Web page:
When she’s not busy with her practice or volunteer work, she is spending time with her husband and two children. Living in Montana provides wonderful outdoor activities such as gardening, skiing, snowshoeing, hiking, camping and fishing. My son Nathan, a junior in high school, plays soccer throughout the year. Short of the mini-van, I am a “soccer mom”. And while not on the pitch, my daughter Jillian, a freshman, dances ballet, jazz, contemporary and tap. She is also an avid chef and baker. You can usually find us both in the kitchen. Her husband of 24 years, Jerry, has been her support personally and professionally.

Land Your Dream Job – Create a Standout CV

By William Chagares, DPM

Your Curriculum Vitae (CV) is the first thing most potential employers will see. To make the right impression, it should be professional, succinct, accurate and a thorough snapshot of your qualifications.

Here is a checklist to get you started:

Formatting and style guidelines:

  • Your CV should be informative and accurate – but also concise. Only include relevant information.
  • Maximize readability. It is essential for your CV to be easy for the reader to scan quickly and effectively. You need to separate different sections and insert clear section headings. Avoid long paragraphs and use bullet points to break up text into more manageable chunks. It should be eye-catching and uncluttered.
  • Check vigilantly for spelling and grammatical errors.

Recommended professional information:  

  • Details regarding your training and education. Be clear about your residency training, and add details such as fellowship training, if completed.
  • Professional practice history including dates and locations.
  • Board Certification status (Board Qualified and/or Board Certified status). When providing a printed copy of your CV during interviews, attach a copy of the Board Certificate(s).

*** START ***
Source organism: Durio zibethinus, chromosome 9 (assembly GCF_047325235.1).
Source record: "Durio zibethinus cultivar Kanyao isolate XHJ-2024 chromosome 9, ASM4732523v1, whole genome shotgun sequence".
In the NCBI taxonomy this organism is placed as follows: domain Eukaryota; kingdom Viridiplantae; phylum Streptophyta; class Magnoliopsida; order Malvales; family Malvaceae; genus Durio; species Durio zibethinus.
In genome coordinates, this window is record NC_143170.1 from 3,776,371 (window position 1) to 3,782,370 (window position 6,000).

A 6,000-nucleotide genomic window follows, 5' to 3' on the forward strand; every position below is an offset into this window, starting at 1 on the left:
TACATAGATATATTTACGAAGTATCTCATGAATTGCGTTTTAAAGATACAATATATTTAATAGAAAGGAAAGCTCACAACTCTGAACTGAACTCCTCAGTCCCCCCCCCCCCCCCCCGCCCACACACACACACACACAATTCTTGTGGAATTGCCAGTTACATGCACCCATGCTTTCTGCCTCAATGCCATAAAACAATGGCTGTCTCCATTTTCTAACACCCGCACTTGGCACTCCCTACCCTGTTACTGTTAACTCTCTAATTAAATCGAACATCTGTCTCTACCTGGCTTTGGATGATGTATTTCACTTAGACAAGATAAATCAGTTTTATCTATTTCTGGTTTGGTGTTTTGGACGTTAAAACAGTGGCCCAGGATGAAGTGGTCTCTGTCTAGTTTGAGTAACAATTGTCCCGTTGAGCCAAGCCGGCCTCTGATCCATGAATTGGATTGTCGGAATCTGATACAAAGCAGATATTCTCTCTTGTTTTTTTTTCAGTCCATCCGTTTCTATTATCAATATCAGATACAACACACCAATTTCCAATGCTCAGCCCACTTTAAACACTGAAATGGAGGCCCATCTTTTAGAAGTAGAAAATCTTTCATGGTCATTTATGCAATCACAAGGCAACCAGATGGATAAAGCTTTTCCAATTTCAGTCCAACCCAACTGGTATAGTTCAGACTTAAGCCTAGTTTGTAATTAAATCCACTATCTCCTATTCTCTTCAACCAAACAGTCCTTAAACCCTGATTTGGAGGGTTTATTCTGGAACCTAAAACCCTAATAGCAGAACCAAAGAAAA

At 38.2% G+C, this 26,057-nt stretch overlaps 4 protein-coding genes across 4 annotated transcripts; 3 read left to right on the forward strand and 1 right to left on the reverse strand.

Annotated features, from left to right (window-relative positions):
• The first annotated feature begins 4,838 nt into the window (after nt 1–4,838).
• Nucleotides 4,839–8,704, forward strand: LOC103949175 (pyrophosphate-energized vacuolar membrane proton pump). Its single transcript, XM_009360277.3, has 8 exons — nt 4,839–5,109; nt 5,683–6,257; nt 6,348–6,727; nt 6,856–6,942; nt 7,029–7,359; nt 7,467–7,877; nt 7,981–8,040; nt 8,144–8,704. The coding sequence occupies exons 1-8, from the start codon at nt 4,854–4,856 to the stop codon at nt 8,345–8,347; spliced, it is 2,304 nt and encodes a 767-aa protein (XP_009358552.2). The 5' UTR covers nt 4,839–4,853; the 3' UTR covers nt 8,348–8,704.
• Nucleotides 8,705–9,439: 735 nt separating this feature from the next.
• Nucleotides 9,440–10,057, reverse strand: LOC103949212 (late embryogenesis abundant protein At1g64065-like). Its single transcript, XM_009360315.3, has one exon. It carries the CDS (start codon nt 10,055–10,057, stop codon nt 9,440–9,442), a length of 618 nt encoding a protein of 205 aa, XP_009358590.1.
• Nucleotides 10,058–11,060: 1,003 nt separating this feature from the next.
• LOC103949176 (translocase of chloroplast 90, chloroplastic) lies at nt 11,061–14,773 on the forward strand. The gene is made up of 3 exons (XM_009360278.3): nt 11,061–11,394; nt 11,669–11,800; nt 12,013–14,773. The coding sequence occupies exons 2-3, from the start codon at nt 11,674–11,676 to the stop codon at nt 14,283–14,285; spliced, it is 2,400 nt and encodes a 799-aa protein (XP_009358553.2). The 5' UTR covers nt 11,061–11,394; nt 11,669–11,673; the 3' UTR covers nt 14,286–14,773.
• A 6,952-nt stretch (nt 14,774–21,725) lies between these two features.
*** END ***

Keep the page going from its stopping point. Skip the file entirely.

• Professional memberships. For instance, membership to the Federal Services Podiatric Medical Association (FSPMA) or the American Podiatric Medical Association (APMA), or other professional societies (American College of Foot and Ankle Orthopedics and Medicine (ACFAOM), American Society of Podiatric Surgeons (ASPS), American College of Foot and Ankle Surgeons (ACFAS), American Diabetes Assoc., Society for Vascular Surgeons, etc.)
  • Activities you perform on a national level. For instance, lecturer at conferences or seminars, teaching appointments, membership on professional committees and any other volunteer work. Examples include: work with the APMA, ABPM, Council of Teaching Hospitals (COTH), American Association of Colleges of Podiatric Medicine (AACPM), etc.
  • Publications, including those as a resident.  If numerous, attach the list to your CV as a separate PDF file.
  • Research activities.
  • Faculty appointments
  • Honors or other achievements.


Reflections on Young Physician Institute

Melissa J. Lockwood, DPM DABPM

Happy Fall to all my resident friends! I am thrilled to share my recent experience with all of you. The ABPM has several initiatives in place to further engage new and younger members including sponsorship with the APMA’s Young Physician Institute (YPI). I was honored to attend this year’s event in Nashville, TN and encourage ALL of you to think about, not only attending the event next year, but also looking into all the opportunities available to young physicians and residents.

My experience this year was amazing. The APMA’s commitment to recruiting, growing and maintaining relationships with young leaders is evident by the great topics presented at the conference including: risk management issues (Cybercrimes), economics of practicing medicine in the 21st Century, employee/employer relations, practice start-ups, student loan debt strategies, and more.

There were also two opportunities to break away into small groups and work on APMA initiatives. I was thrilled to see many attendees actively participate in defining podiatric leadership in the 21st century and how the APMA can support these young leaders.

What is ABPM’s relationship to APMA and how are they involved with Young Physicians? ABPM is one of only two certifying boards recognized under the authority of the APMA to certify in podiatric medicine and orthopedics. ABPM takes this responsibility seriously and is continually looking for opportunities to share information about its certification. In Nashville, at the YPI, the APBM sponsored an informative lunch discussing the critical need for board certification and the streamlined pathway to certification available to those of us who have graduated from a three year medical and surgical residency. The ABPM is looking also for young members to speak about their experiences with the ABPM with their colleagues.

Are you interested in attending the YPI in future years? Please contact ABPM headquarters for more information regarding the opportunity to be sponsored to the event by the ABPM!



The American Board of Podiatric Medicine
1060 Aviation Blvd., Suite 100
Hermosa Beach, CA 90254